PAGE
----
For patients missing a hand, one of the biggest challenges to regaining a high level of function is the inability to rotate one's wrist (pronate and supinate). These are essential movements involved in everyday tasks such as using a door handle, a screwdriver, a knob, or simply turning over a piece of paper. For those missing their hand, these are much more awkward and uncomfortable tasks, and current prosthetic technologies offer only limited relief to this problem.

A person with forearm amputation can use a motorized wrist rotator controlled by electric signals from the remaining muscles; however, those same signals are also used to control the prosthetic hand. As a result, patients can only activate either the prosthetic wrist or the hand at one time and have to switch back and forth. Furthermore, patients get no sensory feedback, so they have no sensation of the hand's position or movement.

With the osseointegrated system, an implant is placed into each of the two bones of the forearm and then a wrist-like artificial joint acts as an interface between these two implants and the prosthetic hand.

A new artificial joint works instead with an osseointegrated implant system. An implant is placed into each of the two bones of the forearm — the ulnar and radius bones — and then a wrist-like artificial joint acts as an interface between these two implants and the prosthetic hand. Together, this allows for much more natural movements, with intuitive natural control and sensory feedback.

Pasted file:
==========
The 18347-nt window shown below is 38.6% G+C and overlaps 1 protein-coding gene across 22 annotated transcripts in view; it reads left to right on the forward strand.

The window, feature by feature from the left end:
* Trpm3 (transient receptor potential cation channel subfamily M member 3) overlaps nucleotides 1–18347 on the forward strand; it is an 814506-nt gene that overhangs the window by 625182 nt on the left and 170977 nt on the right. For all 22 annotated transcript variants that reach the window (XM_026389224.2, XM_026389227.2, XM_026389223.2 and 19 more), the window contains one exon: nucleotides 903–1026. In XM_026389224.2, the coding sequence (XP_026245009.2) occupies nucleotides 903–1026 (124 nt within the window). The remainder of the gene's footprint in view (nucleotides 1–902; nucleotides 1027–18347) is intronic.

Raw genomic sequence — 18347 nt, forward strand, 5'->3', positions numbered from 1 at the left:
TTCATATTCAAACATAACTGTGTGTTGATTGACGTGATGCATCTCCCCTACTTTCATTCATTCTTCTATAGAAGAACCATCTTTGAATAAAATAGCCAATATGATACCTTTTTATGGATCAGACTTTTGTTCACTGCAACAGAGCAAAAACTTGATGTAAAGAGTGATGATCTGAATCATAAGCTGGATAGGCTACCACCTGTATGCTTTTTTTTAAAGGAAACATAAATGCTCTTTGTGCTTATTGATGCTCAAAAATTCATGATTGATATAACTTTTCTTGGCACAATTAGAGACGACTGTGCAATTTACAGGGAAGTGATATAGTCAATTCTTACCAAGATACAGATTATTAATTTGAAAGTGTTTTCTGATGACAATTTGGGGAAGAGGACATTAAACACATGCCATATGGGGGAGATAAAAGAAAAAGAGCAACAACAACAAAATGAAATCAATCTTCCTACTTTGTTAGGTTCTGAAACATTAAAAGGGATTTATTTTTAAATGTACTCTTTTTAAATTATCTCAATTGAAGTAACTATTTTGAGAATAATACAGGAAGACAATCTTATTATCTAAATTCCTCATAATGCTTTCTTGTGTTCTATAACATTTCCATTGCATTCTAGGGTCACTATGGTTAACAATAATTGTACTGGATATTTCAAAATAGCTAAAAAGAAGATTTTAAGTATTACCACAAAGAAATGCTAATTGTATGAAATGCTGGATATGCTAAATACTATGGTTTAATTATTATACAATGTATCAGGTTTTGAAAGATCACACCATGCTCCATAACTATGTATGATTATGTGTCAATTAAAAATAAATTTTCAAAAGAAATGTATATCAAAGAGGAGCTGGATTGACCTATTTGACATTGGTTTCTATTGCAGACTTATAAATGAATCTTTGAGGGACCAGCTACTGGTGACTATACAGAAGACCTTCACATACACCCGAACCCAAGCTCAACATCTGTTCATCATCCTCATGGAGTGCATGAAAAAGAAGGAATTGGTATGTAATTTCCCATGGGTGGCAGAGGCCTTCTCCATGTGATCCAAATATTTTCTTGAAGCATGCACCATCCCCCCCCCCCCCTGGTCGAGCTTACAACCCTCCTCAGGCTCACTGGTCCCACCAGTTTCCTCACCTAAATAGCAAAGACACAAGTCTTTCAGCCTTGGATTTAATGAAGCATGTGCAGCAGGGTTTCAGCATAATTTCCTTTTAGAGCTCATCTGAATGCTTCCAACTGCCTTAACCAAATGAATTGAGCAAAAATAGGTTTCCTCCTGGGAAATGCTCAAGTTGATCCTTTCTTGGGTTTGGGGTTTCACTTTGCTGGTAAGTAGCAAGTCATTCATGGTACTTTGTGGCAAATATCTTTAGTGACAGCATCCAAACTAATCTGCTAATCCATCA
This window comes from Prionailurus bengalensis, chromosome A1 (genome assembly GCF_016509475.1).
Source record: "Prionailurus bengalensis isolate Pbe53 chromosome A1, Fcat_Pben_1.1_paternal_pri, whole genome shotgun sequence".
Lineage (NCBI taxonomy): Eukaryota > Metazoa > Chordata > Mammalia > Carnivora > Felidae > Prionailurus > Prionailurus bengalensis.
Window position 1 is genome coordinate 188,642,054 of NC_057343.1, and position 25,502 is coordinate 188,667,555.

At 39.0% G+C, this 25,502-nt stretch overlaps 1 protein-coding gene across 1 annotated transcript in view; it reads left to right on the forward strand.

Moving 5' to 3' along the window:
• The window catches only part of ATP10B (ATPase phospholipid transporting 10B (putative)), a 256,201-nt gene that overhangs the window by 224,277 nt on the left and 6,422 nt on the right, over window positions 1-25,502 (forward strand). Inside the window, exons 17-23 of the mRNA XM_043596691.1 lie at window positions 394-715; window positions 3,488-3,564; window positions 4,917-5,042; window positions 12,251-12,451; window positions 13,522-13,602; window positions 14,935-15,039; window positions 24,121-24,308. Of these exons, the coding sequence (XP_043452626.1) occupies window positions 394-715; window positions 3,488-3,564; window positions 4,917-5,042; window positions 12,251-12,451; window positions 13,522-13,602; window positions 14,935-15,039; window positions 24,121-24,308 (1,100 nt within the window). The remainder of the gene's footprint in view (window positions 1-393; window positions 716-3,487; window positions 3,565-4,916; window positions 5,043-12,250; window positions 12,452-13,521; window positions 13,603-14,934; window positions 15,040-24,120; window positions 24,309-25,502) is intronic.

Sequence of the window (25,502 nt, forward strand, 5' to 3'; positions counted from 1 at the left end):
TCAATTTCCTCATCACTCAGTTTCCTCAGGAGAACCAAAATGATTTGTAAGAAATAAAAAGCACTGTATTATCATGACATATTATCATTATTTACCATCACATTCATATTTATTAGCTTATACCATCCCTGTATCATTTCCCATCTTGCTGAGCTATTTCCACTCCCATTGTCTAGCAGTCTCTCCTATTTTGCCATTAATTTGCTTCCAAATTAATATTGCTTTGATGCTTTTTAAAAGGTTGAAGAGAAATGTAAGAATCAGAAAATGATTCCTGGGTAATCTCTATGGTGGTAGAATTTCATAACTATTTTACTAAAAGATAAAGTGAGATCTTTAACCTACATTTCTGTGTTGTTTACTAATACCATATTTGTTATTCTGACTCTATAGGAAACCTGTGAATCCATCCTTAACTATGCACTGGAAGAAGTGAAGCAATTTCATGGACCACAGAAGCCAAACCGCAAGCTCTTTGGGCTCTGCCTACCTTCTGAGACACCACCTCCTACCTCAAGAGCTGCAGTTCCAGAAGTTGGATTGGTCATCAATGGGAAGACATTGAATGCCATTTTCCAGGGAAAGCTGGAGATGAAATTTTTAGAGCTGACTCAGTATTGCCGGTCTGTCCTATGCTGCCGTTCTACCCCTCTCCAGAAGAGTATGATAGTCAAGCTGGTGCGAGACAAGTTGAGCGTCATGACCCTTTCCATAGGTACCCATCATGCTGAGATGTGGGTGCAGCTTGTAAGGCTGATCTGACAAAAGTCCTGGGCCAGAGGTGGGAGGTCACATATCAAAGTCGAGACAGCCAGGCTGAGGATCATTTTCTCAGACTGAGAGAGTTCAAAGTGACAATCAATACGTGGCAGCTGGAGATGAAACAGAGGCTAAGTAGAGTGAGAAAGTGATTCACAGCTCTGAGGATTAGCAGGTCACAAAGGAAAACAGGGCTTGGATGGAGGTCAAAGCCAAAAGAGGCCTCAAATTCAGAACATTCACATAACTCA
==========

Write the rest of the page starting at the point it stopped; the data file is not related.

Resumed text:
Patients who have lost their hand and wrist often still preserve enough musculature to allow them to rotate the radius over the ulnar — the crucial movement in wrist rotation. A conventional socket prosthesis, which is attached to the body by compressing the stump, locks the bones in place, preventing any potential wrist rotation, and thus wastes this useful movement.

The new device offers a much more natural range of movement, minimizing the need for compensatory movements of the shoulder or torso, which could dramatically improve the day-to-day lives of many forearm amputees.

Restoring the full range of movement to all degrees of freedom in which the forearm bones can move was not necessary — the key parameter for returning a naturalistic wrist motion is the axial, or circular, motion of the ulnar and radius bones.

For more information, contact Dr. Max Ortiz Catalan, Associate Professor, Department of Electrical Engineering, Chalmers University of Technology, at This email address is being protected from spambots. You need JavaScript enabled to view it.; +46 70 846 10 65.


Motion Design Magazine

This article first appeared in the February, 2019 issue of Motion Design Magazine.

Read more articles from this issue here.

Read more articles from the archives here.